The two-dimensional phase-retrieval problem occurs frequently in imaging problems,[4, 65, 66, 69-73] where the squared magnitude of the Fourier transform of an image is often measured and where finite support is common. The two-dimensional phase-retrieval problem and its solution are the basis of an entire field, that of image recovery. If you’re interested in reading more on it, please check out Henry Stark’s excellent book on this subject, Image Recovery.
Finally, it should be mentioned that the above argument must be modified for the FROG constraints. This has not yet been done, so a rigorous proof of essential uniqueness for FROG does not yet exist. However, thousands of pulses, many quite complex, have been retrieved using FROG, and no such ambiguities have ever been found (except for the trivial ones and a few that we will discuss that occur in SHG FROG). So don’t worry. But if you come up with a proof, please let me know.
Emphasis is mine.I also liked the fact that the method was found as a result of experimental necessities. it is an analog measurement! Further in the book (page 6-52), one can read:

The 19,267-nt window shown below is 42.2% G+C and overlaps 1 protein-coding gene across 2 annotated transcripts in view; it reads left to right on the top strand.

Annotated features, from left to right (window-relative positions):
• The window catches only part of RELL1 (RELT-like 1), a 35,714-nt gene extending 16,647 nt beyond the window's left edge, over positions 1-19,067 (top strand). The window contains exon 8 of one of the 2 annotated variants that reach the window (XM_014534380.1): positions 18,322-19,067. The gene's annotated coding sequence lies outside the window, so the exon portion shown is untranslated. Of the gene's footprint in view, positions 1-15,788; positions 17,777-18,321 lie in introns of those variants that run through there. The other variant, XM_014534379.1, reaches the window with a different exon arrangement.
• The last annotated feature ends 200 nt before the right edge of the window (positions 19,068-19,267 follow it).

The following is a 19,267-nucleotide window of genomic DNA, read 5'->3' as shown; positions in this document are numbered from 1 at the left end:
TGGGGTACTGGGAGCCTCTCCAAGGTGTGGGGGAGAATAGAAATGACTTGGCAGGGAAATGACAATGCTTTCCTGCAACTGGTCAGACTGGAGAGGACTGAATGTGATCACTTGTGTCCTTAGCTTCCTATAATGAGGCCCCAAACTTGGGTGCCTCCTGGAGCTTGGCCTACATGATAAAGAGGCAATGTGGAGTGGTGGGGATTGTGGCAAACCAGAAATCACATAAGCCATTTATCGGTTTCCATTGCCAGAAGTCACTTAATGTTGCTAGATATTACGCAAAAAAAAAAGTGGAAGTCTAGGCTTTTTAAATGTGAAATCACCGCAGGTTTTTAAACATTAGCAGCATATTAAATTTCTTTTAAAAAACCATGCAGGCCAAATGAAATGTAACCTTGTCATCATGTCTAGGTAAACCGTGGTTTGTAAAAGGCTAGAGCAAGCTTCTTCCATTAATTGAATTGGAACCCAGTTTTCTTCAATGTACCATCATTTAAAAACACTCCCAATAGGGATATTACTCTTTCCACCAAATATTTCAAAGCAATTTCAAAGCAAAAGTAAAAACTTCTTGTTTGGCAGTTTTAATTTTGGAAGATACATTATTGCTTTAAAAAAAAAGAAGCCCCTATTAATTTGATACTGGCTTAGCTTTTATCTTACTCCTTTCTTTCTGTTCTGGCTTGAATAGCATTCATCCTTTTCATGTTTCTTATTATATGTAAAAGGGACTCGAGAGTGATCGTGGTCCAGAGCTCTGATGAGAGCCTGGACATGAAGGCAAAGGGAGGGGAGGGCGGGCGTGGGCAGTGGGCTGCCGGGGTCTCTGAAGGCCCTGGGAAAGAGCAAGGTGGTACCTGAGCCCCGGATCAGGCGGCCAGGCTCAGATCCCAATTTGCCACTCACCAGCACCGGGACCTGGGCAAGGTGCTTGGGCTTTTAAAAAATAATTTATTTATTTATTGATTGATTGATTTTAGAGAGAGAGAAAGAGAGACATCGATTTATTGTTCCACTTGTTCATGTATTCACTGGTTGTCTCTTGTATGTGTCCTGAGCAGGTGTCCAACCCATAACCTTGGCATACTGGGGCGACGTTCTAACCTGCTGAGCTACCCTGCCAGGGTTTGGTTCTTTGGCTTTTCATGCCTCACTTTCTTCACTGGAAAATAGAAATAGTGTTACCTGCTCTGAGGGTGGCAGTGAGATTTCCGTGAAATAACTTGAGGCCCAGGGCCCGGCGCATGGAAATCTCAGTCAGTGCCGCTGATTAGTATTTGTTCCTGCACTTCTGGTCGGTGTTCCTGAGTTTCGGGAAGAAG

Other Time-Frequency Quantities
There are infinitely many different possible time-frequency-domain quantities. Examples include the Wigner Distribution,[81-84] the Wavelet Transform,[85, 86] and the Gabor Transform.[51, 52] Indeed, most are considered by theorists to be better, more elegant measures than the spectrogram.
For example, integrals of the Wigner Distribution over delay or frequency (the marginals) yield precisely the spectrum and intensity, respectively, which is very nice. Also, the measures just mentioned have direct inversions and don’t require an iterative algorithm. So why don’t we use one of them instead of the klunky old spectrogram? The answer is that what the spectrogram lacks in theoretical mathematical elegance, it more than makes up for in experimental optical elegance.It’s very easy to make a spectrogram in the lab. And so far no one’s figured out how to make the others, and you can bet that, if someone does, it won’t be easy. For example, making a Wigner Distribution would require making a time-reversed replica of the pulse. Making a Wavelet Transform would require that the gate pulse length be rescaled as the wavelength changes, among other complexities. All would require the measurement of negative values, which means that the signal would have to measured against a coherent background, and the measurement becomes interferometric, which adds considerable complexity. And that’s assuming we could figure out how to do it in the first place. So the spectrogram is looking a lot better now, isn’t it?